In fact, it is because Tibet believes what he believes so strongly and with such erudition that he is comfortable cooperating with those who don't necessarily agree or understand: A mostly self-educated and amateur Christian scholar born in Malaysia, he's heavily concerned with the semantics and scholastic foundation of his work. Alongside bands like Blue Oyster Cult and Comus, Tibet's Web site (www.brainwashed.com/c93) lists Gregorian Chant, German monastic leader Hildegard von Bingen and authors from James Joyce to William Blake as influences. He's taught himself the original Greek of the Bible and is now learning Coptic, an ancient Greek written variant used to deliver the Gospels to Egyptians in the second century. At a time when Christianity seems casual to the point of being bastardized, Tibet's diligence in his belief is inspiring.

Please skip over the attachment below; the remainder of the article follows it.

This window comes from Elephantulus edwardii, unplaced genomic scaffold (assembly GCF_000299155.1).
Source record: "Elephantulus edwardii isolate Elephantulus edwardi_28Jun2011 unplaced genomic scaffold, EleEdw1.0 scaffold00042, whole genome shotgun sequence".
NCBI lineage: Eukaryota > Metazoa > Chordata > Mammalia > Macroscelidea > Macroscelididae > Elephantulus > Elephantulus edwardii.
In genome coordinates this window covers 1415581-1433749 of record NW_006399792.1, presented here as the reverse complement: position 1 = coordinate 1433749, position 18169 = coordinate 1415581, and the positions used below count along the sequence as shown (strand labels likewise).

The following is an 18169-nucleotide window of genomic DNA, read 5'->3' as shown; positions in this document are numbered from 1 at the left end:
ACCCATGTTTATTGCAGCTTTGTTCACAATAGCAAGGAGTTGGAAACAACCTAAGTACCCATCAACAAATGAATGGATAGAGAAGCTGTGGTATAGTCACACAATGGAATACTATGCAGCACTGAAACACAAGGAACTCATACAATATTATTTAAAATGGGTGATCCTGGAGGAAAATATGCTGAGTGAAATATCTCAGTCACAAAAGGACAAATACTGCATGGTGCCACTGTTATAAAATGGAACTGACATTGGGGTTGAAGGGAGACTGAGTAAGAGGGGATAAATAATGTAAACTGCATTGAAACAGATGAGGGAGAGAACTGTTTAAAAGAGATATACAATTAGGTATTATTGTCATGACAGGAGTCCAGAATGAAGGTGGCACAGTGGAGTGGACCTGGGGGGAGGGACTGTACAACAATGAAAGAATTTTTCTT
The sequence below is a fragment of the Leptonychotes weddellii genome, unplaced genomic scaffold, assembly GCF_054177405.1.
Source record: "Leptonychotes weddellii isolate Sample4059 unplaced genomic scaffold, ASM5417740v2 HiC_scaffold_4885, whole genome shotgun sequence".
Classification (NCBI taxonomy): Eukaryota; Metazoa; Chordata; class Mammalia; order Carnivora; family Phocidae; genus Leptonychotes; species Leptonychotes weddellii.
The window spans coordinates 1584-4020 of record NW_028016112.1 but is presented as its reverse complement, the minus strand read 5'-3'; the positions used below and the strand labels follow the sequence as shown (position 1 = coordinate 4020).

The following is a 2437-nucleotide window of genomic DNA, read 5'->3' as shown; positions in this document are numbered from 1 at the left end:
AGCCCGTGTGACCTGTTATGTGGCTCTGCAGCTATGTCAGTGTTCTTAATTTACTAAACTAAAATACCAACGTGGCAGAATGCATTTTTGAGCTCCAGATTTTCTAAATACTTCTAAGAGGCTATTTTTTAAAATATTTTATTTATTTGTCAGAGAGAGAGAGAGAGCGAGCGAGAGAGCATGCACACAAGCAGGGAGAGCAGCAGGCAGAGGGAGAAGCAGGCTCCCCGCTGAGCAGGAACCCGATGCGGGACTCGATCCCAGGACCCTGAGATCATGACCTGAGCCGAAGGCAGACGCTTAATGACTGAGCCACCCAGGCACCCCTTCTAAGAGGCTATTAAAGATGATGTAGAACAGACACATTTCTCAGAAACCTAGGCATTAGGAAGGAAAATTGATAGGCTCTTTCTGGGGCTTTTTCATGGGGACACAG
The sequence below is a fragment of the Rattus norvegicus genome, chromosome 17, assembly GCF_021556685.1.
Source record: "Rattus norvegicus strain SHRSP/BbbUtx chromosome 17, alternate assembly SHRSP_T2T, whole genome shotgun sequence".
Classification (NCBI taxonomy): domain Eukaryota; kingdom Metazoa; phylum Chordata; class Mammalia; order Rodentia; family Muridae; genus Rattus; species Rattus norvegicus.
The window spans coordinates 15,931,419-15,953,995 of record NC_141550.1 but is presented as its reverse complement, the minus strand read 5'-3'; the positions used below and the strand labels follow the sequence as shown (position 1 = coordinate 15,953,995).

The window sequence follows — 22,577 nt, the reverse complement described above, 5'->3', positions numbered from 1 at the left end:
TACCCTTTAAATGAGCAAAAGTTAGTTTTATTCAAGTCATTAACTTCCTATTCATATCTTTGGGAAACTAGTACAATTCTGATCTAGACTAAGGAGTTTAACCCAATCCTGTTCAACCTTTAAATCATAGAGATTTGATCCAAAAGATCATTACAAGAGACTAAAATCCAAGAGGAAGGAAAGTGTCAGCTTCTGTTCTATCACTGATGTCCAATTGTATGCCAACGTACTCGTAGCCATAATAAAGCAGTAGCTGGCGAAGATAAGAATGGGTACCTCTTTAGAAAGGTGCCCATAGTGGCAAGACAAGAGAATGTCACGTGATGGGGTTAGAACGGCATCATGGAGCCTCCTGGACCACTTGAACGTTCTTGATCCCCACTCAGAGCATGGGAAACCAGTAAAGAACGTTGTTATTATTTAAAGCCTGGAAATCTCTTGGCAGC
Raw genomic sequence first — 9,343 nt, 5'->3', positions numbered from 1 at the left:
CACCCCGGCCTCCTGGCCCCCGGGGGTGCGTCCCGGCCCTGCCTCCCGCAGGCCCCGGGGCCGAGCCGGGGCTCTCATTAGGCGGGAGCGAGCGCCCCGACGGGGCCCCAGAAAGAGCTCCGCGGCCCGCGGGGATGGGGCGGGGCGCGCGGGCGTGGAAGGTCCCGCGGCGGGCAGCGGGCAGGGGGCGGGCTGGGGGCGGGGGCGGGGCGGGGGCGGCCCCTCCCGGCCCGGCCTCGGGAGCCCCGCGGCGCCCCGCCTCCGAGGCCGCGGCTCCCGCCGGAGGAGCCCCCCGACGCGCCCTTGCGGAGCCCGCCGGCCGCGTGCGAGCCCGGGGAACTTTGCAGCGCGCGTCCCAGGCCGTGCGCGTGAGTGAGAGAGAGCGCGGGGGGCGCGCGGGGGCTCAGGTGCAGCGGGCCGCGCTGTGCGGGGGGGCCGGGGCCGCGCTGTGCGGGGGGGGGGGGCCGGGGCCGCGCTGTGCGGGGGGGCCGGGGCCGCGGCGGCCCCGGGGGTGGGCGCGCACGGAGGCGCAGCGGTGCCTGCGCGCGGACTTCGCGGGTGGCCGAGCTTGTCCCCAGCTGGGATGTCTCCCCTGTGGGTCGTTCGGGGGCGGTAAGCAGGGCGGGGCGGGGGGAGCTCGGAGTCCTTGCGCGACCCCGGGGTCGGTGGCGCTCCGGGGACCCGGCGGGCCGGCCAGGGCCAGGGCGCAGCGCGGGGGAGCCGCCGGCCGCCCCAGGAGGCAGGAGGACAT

But critics have sometimes dismissed Current 93's work as subscribing too steadfastly to Tibet's own worldview, often described as ruining a glorious piece of music with his salvation-seeking poetry and atonal, unrelenting speak-scream-singing. But that's the point entirely, and Tibet has never expected anyone to appreciate any of his records precisely because they are so singular and unapologetic.
"I've spent all my albums trying to explain myself and work out my own salvation. I've always written it for myself," says Tibet, who denies his role as the patriarch of the currently popular American "freak-folk scene," which includes Six Organs and Antony, a vocalist on two Black Ships tracks. "I really have never had any sense that I've had an influence on anyone. I'm really surprised when anyone says they like my work or know it at all. It's all so personal, and the references are so specific."